Remarks on vision, bold action and leadership:

A friend asked a few weeks ago about “my vision for the future”.  At our March 1 campaign launch and “fun-raiser” (see video/report below) I spoke briefly about that vision and about the rewards and roadblocks involved in its pursuit.  In short, my vision is of Kauai being a global leader and of each of us as individuals and as the collective community being leaders who strive to make our home and our planet a better place.

My personal goal is that we are bold in our actions and that we model the value of kuleana, of community stewardship and of responsible civic engagement.

Kauai can lead on food self sufficiency while enhancing the health of our community and environment.  We have the land, the water, the market and a motivated citizenry needed to achieve this goal.  We also have a core base of small successful farmers, a community college poised to support the training of more and numerous individuals and organizations committed to the fundamental values of food self sufficiency and environmental stewardship.

If our community could coalesce around this fundamental goal and if our community and  political leaders were committed to guiding our County away from the status quo of industrial chemical intensive agriculture that literally produces no food whatsoever for our island, we could accomplish this incredible feat and set an example for the world.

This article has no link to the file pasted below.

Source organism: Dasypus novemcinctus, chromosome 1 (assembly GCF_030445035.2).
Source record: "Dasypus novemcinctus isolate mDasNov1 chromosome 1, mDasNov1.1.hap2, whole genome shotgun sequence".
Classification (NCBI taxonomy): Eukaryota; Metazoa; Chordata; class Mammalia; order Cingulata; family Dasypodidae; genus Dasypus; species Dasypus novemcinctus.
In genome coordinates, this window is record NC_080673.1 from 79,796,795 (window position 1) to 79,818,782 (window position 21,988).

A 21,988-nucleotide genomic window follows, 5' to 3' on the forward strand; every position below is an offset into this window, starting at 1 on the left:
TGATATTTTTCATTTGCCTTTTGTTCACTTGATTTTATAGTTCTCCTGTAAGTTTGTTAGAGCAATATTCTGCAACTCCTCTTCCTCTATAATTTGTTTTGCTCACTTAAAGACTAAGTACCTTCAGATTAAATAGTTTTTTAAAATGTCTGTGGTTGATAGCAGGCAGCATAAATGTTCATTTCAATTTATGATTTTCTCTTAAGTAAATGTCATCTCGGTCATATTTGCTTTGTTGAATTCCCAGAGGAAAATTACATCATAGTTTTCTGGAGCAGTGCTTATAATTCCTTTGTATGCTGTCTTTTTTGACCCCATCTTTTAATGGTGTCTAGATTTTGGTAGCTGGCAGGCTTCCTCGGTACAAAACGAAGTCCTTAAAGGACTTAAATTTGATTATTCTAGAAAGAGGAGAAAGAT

It is a tough road to go down but we must say no to industrial dairies and to large scale pesticide intensive research crops that provide zero food for local consumption while polluting our environment and damaging our health.  We must put feeding ourselves and protecting our communities health and environment first.

If our County focused its energy and resources on supporting operations that grow real food for local consumption, we could be food self sufficient and have a booming food export based economy.  While the local market may be relatively small, the visitor industry brings in over a million visitors every year and they all have to eat.  The global market for organic clean foods is booming with no end in sight and small scale food processing facilities supporting high value niche markets could provide the added value products necessary to ensure profits.

What better place to make this vision a reality than on the garden island of Kauai.

Kauai could also lead on the fundamentals of how governments are supposed to work, and we can lead on fundamentals of individual civic engagement.  We should have the highest voter turnout, the most public forums for political candidates and the highest level of community participation in the public policy process.

Affordable housing is often seen as an oxymoron but we can lead in this area as well.  The only thing standing between us and dramatically increasing and maintaining a large inventory of affordable housing is the lack of political will to take bold action.  The County of Kauai holds tremendous power in the area of land use and we have the ability to borrow large sums of money at the very lowest rates.